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Opening session, Dr. Rice draw full house in Las Vegas

Dr. Lowney receives Humanitarian Award

Since leaving office in 2009 after four years as U.S. secretary of state under President George W. Bush, the pace of life has slowed a bit for Condoleezza Rice, Ph.D.

IMAGE: Former Secretary of State Condoleezza Rice
Distinguished: Former Secretary of State Condoleezza Rice addresses a packed Mandalay Bay Ballroom Monday.

“Now I get up in the morning and pour a cup of coffee,” she said. “Then I read the newspaper and I think, ‘Isn’t that interesting?’”

The days of rushing off to an Oval Office briefing or boarding a predawn flight to the Middle East are behind her now, though she till keeps a watchful eye on world events. One thing is certain, she said: “Today’s headlines and history’s judgments are rarely the same.”

To make her point, Dr. Rice (she holds a doctorate in political science), cited the example of William H. Seward, secretary of state under Abraham Lincoln and Andrew Johnson. Seward famously negotiated the purchase of Alaska from Russia for $7.2 million or about 2 cents an acre for an area roughly twice the size of Texas.

Rapt audience: The crowd Monday listens to Dr. Rice’s analysis of world events.

Headline writers of the day branded the purchase “Seward’s Folly” or “Seward’s Icebox.” A century and a half later, we know what a bargain Alaska was and what a treasure it is.

Dr. Rice, now a member of the board of trustees of the John F. Kennedy Center for the Performing Arts, was the headliner for Monday’s Opening General Session and Distinguished Speaker Series, which packed the house at the Mandalay Bay Ballroom in Las Vegas.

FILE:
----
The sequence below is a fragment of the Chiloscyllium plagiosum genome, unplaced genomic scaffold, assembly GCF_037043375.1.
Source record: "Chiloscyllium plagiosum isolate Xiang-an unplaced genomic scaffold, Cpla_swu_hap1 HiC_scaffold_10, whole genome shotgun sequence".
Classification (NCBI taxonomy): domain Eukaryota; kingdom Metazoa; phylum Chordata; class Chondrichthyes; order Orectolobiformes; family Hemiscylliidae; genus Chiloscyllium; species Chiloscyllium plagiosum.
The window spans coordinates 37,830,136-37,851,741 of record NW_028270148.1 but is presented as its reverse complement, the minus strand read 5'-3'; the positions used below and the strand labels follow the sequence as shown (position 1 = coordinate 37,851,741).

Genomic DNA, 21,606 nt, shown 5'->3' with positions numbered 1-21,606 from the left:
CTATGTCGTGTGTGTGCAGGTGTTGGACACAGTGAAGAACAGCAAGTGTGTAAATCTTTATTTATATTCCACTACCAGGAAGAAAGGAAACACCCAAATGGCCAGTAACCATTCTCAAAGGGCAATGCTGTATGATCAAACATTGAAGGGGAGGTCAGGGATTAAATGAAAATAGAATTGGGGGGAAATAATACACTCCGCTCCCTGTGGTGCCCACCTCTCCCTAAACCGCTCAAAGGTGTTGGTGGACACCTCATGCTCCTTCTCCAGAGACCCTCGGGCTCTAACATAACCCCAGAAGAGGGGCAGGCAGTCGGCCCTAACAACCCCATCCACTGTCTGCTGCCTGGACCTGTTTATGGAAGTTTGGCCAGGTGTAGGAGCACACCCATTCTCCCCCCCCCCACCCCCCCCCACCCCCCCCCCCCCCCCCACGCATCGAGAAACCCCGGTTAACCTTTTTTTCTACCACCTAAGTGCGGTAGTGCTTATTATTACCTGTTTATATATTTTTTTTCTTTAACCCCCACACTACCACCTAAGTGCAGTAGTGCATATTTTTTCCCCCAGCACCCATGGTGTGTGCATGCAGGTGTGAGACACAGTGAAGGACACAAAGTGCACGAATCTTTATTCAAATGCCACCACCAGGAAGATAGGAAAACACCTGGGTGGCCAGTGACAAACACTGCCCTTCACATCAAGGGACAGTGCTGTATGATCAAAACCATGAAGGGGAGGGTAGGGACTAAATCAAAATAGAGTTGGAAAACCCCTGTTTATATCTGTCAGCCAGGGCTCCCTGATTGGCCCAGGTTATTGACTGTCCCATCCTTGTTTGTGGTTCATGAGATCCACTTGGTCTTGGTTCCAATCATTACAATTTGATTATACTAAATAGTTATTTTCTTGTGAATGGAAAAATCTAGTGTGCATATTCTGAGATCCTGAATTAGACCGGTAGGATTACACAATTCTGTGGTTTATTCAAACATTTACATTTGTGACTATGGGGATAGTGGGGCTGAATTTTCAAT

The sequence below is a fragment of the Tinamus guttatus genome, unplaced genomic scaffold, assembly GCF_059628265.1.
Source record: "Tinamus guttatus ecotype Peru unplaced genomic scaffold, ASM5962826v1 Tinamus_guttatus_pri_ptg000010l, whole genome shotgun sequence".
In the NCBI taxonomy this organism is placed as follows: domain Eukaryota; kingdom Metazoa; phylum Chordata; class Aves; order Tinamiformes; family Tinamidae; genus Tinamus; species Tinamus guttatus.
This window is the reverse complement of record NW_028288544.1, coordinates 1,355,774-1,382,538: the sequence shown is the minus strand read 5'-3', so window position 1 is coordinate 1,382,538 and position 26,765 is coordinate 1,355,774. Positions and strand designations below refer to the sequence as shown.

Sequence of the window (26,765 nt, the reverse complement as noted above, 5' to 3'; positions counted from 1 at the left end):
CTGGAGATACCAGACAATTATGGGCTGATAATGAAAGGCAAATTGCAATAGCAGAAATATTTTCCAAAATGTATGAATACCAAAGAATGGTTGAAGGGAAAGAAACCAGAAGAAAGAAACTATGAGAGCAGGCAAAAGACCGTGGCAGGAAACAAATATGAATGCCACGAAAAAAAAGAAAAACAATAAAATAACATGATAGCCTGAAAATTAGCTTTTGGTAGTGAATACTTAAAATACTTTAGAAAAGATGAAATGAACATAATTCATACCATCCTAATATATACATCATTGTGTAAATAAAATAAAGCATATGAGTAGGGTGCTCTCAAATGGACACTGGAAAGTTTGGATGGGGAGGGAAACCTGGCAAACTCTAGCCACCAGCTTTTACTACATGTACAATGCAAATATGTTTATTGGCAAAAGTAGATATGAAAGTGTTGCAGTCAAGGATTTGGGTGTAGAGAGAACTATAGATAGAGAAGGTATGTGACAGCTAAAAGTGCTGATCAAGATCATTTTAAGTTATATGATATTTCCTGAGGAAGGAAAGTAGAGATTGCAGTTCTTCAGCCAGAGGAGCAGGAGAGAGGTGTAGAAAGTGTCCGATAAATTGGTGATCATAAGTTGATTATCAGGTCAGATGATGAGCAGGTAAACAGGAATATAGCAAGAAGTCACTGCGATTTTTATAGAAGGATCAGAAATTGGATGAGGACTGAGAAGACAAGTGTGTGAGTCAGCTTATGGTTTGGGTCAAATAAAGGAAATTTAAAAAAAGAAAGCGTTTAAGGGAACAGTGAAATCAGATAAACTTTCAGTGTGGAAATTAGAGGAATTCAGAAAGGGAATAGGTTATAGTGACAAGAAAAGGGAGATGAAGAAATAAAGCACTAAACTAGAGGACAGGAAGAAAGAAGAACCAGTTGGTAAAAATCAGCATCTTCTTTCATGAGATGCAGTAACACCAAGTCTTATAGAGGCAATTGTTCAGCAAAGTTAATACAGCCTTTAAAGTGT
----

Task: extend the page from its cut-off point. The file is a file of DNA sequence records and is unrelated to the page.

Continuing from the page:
Dr. Raymond Gist, ADA president, hosted the opening session, with an appearance by Dr. William Calnon, president-elect, who touched on the issue of barriers to dental care.

“Dentistry,” he said, “can and must provide the leadership that places first-class treatment at the forefront for all Americans.”

Dr. Gist hailed the work of the 8,000-member Pierre Fauchard Academy, which marks its 75th anniversary this year.

The president then introduced Dr. Jeremiah Lowney, founder of the Haitian Health Foundation and recipient of the 2011 ADA Humanitarian Award.

“The best gift that we can give to the poor is hope,” observed Dr. Gist. “That is exactly what Dr. Lowney has done.”

Dr. Lowney described levels of dental disease in Haiti that are “beyond our imaginations” and urged all who have the means to “share your blessings with the needy and the broken in the world.”

Dr. Rice identified what she saw as “three major shocks” that have profoundly changed the world in recent years.

The first of these, she said, were the terrorist attacks of Sept. 11, 2001. “When the plane hit the Pentagon,” she recalled, “at that point, you knew nothing was going to be the same again.”

The other two shocks she described: the financial crisis of 2008 and the collapse of what she dubbed “authoritarianism” in Egypt and elsewhere in the world. “Even authoritarians know that ultimately authoritarianism doesn’t work,” said Dr. Rice.

While China, for example, may be rising economically, it remains a repressive society that lacks a “confident leadership” and will not surpass the United States, she predicted.

The former secretary of state said America’s future is to be found in the private sector and in the unflagging industry of immigrants.

“Most immigrants are people who come here with can-do attitudes,” she said, and later asked, “When did immigrants become the enemy?”

In a Q&A that followed her presentation—questions submitted in writing by ADA members—Dr. Rice was asked about student indebtedness and the high cost of education. She suggested, among other remedies, an accelerated learning cycle that offers a degree in just three years, not four.

She also was asked about the curious news that deposed Libyan strongman Moamar Gadhafi kept a private scrapbook on Dr. Rice.

“But when he got ready to run,” she noted, “apparently it didn’t mean that much to him because he left it behind.”